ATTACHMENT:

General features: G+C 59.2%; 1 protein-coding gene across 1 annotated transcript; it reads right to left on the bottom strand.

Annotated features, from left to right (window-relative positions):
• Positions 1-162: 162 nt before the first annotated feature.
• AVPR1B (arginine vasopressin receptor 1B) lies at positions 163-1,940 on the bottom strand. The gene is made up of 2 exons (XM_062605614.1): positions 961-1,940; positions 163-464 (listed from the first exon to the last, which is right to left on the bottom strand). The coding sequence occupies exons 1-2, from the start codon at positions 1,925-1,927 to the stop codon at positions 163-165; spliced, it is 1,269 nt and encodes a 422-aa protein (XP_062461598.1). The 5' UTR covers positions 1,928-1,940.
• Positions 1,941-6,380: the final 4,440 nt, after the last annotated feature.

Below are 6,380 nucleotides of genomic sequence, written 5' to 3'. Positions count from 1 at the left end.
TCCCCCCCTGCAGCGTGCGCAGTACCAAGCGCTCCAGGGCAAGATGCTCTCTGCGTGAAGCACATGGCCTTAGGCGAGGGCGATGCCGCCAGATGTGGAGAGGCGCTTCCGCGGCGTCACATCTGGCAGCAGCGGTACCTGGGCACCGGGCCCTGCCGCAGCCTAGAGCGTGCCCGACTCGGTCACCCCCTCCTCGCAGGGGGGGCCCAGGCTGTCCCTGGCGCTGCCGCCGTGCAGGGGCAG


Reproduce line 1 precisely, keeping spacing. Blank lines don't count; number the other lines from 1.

General features: G+C 59.2%; 1 protein-coding gene across 1 annotated transcript; it reads right to left on the bottom strand.